Both Bayer and state Sen. Stephanie Chang (D-Detroit) emphasized there’s overwhelming public support for gun reform in Michigan, and across the country — including among Republicans. According to a July 2022 Detroit News poll of GOP primary voters in Michigan, 91.2% said they support universal background checks and 67.4% said they back red flag laws.
“We know there’s a broad majority of Michiganders who support these bills — Democratic and Republican voters alike,” said Chang, who, like Bayer, has been working on gun reform in the Michigan Legislature for years.
“I feel pretty optimistic, and I feel there’s so much public support for these bills that we can really build on this momentum and get it done,” Chang continued.
Democrats are hopeful there will be increasing bipartisan support to tackle gun violence — something Bayer said hasn’t happened in large part because gun lobbyists have explicitly threatened Republican lawmakers with funding primary challengers if they vote for gun reform.
“The gun lobby has said, ‘We will primary you with so much money you’ll never win another election ever again,’” Bayer said.
Now, with Democrats in charge, Republican legislators will have to take a stance on gun reform by voting, Bayer noted.
“They never had to actually speak about this before because their leader would never let it come to a hearing or vote,” Bayer said. “It will be interesting to see what happens.”
The inaction by previous Republican-led legislatures has left students enraged, including those who survived the Oxford shooting.
“I relieve my trauma constantly and share it with the world in hopes of making legislators, voters and leaders angry enough to do what it takes to bring us justice, but they rarely do,” Johnson said.
“Why is the idea of passing common sense legislation scarier than the thought of losing your own child to murder?” she continued. “… Your career is not worth more than the life of a child. You are putting your campaign, your career, your future as a politician before the lives of our youth.”
Dylan Morris, a senior at Oxford High School and the executive director of No Future Without Today, said had there been stronger gun laws in Michigan, those who were murdered at Oxford may still be alive — and he and his peers would still have their childhoods.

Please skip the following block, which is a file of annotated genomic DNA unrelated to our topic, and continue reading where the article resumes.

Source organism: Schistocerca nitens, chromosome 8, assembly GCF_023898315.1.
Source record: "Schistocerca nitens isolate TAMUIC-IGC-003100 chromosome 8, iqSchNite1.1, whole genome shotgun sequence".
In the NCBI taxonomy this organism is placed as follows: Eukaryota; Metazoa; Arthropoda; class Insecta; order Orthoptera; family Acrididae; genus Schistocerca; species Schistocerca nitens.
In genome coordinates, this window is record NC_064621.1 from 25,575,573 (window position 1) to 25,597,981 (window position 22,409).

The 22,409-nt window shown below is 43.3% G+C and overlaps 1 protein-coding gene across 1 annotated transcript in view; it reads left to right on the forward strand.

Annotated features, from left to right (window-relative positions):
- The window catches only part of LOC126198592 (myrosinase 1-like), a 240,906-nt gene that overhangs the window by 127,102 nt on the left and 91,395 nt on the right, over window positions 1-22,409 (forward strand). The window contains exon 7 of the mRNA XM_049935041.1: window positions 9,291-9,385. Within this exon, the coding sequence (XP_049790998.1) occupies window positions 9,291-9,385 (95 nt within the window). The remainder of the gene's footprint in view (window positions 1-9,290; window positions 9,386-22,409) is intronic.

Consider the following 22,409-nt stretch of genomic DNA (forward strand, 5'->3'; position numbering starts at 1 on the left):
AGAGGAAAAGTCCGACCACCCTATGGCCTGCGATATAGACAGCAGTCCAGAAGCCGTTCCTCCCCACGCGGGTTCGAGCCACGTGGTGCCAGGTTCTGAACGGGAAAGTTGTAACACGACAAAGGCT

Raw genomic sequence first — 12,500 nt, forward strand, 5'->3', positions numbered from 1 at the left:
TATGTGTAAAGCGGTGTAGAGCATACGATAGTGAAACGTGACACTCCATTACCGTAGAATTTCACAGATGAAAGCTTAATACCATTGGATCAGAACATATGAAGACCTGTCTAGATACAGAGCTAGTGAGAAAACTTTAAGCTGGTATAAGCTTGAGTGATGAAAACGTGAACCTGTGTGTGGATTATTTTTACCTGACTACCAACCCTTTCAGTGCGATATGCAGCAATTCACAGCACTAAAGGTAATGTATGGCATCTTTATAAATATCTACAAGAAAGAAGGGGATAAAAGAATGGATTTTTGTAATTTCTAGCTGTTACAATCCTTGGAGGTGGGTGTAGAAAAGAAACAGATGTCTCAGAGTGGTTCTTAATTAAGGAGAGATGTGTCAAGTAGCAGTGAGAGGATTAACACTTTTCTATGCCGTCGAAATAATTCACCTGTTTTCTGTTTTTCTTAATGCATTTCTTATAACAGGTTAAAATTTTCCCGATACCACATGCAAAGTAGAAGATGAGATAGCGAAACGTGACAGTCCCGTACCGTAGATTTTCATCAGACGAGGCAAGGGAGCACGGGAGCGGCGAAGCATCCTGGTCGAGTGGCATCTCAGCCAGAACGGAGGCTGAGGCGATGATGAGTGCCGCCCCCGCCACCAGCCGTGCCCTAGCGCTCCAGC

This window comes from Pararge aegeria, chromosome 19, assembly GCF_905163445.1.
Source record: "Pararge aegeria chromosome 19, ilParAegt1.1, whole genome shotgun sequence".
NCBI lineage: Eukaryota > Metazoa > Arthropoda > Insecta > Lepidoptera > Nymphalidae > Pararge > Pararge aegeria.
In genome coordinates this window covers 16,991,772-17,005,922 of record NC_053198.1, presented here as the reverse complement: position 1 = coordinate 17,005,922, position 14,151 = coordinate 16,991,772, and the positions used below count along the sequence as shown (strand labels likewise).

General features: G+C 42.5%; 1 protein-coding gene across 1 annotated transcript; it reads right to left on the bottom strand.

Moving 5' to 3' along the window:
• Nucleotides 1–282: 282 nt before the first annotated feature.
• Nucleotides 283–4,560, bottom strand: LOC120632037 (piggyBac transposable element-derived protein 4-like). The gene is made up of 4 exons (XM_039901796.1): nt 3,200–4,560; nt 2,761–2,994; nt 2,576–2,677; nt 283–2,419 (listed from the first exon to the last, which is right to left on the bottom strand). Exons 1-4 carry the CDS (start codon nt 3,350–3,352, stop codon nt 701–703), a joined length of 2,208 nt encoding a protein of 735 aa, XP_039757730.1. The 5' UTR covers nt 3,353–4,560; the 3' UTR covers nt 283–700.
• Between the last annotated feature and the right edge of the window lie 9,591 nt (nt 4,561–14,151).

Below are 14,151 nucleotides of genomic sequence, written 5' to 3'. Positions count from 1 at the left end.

“Alongside my friends, we launched No Future Without Today, and we’ve had a lot of great response, but we’ve also had some negative response from older members of the community who say we’re just kids,” Morris said in an interview following the press conference. “My response to that is the moment the shooter accessed that unlocked firearm and decided to use it in that hallway was the moment we lost our childhoods. So we are not kids. We are doing stuff that no one should ever have to do.”
During the shooting, Morris and a group of other students were hiding in a classroom — where they “armed ourselves with scissors, a tape dispenser, and a hockey stick that was in the closet.”
“We all had our eyes fixed on the doorknob, waiting for someone to retrieve us or to see if we were going to have to defend ourselves,” he said.
Lauren Jasinski, a teacher at Oxford at the time of the shooting who has since resigned, also lambasted legislators over their refusal to pass gun reforms.
“I started my career in 2012 and had to look my middle school students in the eye and not be able to promise them that they were safe at school following the shooting at Sandy Hook Elementary,” Jasinski said of the mass shooting that killed 26 people in Newtown, Conn. “As much as we would like to think this couldn’t happen to us, the inaction of our legislature has sent a clear message to students and teachers: Gun violence will be an accepted part of the public school experience.”
Just before the bullets started flying at Oxford, Jasinski was getting ready to start teaching her ninth grade world history class. Twenty-one of her 26 students were in the room when the shooting started. St. Juliana was on her way to Jasinski’s class when she was murdered.
“My classroom was physically closest to where the shooting started,” Jasinski said in an interview following the press conference. “The students who were killed were killed directly outside of my classroom.”
For three hours, Jasinski and her students sheltered in the classroom.
“We had to wait while the place we loved became a crime scene,” Jasinski said during the press conference. “We had our school taken from us; we had our sense of safety taken from us; we had joy and celebration taken from us. We had Justin, Hana, Tate and Madisyn taken from us. We shouldn’t have to be here. We shouldn’t have to know what this road to recovery is like. We shouldn’t have had to know how to attack an active shooter that day. We shouldn’t have had to give posthumous diplomas to two students last spring.”
The trauma that has come in the wake of the shooting has left Jasinski to wade through a never-ending sea of anxiety. She left her teaching position at Oxford in June in large part because of the trauma from the shooting.
“This isn’t going to end; I’m not going to be over this at some point in the future,” she said. “It’s just going to be a part of who I am forever now.”